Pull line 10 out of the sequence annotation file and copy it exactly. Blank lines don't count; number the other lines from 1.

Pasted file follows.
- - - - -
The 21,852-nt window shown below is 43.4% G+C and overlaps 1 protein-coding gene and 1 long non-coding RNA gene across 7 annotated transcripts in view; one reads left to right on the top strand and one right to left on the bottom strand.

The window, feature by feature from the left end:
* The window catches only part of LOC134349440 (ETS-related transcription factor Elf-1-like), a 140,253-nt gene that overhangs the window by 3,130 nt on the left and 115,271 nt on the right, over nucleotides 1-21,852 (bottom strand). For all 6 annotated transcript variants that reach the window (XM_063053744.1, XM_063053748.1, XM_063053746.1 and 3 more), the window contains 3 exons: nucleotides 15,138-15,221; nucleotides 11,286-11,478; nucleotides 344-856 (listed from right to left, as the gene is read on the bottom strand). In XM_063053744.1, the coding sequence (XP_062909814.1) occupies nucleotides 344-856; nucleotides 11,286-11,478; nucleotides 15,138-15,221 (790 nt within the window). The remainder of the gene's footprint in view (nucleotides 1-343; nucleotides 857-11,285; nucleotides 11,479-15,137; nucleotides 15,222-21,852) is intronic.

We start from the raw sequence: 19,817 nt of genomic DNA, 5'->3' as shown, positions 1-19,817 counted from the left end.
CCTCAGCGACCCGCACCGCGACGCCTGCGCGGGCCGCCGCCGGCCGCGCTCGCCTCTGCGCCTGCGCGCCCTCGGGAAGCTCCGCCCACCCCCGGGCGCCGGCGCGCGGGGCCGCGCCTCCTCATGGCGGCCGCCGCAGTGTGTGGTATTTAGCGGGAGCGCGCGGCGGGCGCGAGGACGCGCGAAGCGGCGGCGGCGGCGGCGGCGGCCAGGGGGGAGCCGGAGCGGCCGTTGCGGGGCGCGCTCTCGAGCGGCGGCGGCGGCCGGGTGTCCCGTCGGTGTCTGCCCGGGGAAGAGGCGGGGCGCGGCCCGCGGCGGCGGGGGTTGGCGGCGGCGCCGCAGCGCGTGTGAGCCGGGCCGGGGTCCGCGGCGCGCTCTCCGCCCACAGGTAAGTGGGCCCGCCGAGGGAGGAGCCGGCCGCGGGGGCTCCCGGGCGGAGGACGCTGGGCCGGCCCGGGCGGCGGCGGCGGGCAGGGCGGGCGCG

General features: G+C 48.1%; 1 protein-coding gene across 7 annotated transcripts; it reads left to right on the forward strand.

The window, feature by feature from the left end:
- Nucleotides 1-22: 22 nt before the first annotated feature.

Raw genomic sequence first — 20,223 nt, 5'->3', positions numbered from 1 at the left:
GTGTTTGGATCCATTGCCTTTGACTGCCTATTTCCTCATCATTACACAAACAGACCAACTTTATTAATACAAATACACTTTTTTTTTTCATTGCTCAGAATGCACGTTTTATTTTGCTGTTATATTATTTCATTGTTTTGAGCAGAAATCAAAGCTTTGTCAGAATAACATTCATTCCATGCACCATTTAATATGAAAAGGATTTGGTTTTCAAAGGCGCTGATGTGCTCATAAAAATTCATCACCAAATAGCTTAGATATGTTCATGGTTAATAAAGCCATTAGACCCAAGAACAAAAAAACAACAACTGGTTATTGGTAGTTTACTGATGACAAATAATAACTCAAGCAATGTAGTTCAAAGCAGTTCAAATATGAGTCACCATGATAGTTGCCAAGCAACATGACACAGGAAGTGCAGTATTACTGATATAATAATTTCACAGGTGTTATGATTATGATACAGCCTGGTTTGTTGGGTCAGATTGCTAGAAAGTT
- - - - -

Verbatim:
GTGTTTGGATCCATTGCCTTTGACTGCCTATTTCCTCATCATTACACAAACAGACCAACTTTATTAATACAAATACACTTTTTTTTTTCATTGCTCAGAATGCACGTTTTATTTTGCTGTTATATTATTTCATTGTTTTGAGCAGAAATCAAAGCTTTGTCAGAATAACATTCATTCCATGCACCATTTAATATGAAAAGGATTTGGTTTTCAAAGGCGCTGATGTGCTCATAAAAATTCATCACCAAATAGCTTAGATATGTTCATGGTTAATAAAGCCATTAGACCCAAGAACAAAAAAACAACAACTGGTTATTGGTAGTTTACTGATGACAAATAATAACTCAAGCAATGTAGTTCAAAGCAGTTCAAATATGAGTCACCATGATAGTTGCCAAGCAACATGACACAGGAAGTGCAGTATTACTGATATAATAATTTCACAGGTGTTATGATTATGATACAGCCTGGTTTGTTGGGTCAGATTGCTAGAAAGTT